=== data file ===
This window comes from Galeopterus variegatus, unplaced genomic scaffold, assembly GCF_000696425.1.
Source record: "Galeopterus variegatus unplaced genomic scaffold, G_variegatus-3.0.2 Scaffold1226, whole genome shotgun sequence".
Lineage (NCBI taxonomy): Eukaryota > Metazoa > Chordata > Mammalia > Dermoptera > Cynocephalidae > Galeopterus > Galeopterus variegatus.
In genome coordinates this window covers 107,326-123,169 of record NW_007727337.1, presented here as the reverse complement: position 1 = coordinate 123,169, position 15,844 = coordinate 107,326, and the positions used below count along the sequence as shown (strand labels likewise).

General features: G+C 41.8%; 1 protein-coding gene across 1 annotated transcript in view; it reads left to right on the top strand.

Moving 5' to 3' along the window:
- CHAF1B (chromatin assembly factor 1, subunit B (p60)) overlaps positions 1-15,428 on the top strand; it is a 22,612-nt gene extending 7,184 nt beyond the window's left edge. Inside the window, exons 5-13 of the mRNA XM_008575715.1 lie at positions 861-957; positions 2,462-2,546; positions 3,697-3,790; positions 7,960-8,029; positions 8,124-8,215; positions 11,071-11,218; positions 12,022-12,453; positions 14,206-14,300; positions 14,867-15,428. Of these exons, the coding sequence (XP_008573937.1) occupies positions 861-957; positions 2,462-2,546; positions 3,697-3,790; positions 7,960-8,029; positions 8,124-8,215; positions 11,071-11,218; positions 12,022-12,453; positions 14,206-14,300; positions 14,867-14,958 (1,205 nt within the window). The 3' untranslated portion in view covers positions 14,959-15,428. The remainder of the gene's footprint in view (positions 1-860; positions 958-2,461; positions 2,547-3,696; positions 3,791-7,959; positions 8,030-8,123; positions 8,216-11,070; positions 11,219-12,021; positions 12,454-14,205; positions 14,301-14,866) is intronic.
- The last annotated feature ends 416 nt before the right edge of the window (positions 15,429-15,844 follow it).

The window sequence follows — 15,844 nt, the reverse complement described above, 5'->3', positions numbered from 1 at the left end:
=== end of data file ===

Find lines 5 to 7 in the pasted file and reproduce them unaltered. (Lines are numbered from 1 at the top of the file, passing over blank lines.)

General features: G+C 41.8%; 1 protein-coding gene across 1 annotated transcript in view; it reads left to right on the top strand.

Moving 5' to 3' along the window:
- CHAF1B (chromatin assembly factor 1, subunit B (p60)) overlaps positions 1-15,428 on the top strand; it is a 22,612-nt gene extending 7,184 nt beyond the window's left edge. Inside the window, exons 5-13 of the mRNA XM_008575715.1 lie at positions 861-957; positions 2,462-2,546; positions 3,697-3,790; positions 7,960-8,029; positions 8,124-8,215; positions 11,071-11,218; positions 12,022-12,453; positions 14,206-14,300; positions 14,867-15,428. Of these exons, the coding sequence (XP_008573937.1) occupies positions 861-957; positions 2,462-2,546; positions 3,697-3,790; positions 7,960-8,029; positions 8,124-8,215; positions 11,071-11,218; positions 12,022-12,453; positions 14,206-14,300; positions 14,867-14,958 (1,205 nt within the window). The 3' untranslated portion in view covers positions 14,959-15,428. The remainder of the gene's footprint in view (positions 1-860; positions 958-2,461; positions 2,547-3,696; positions 3,791-7,959; positions 8,030-8,123; positions 8,216-11,070; positions 11,219-12,021; positions 12,454-14,205; positions 14,301-14,866) is intronic.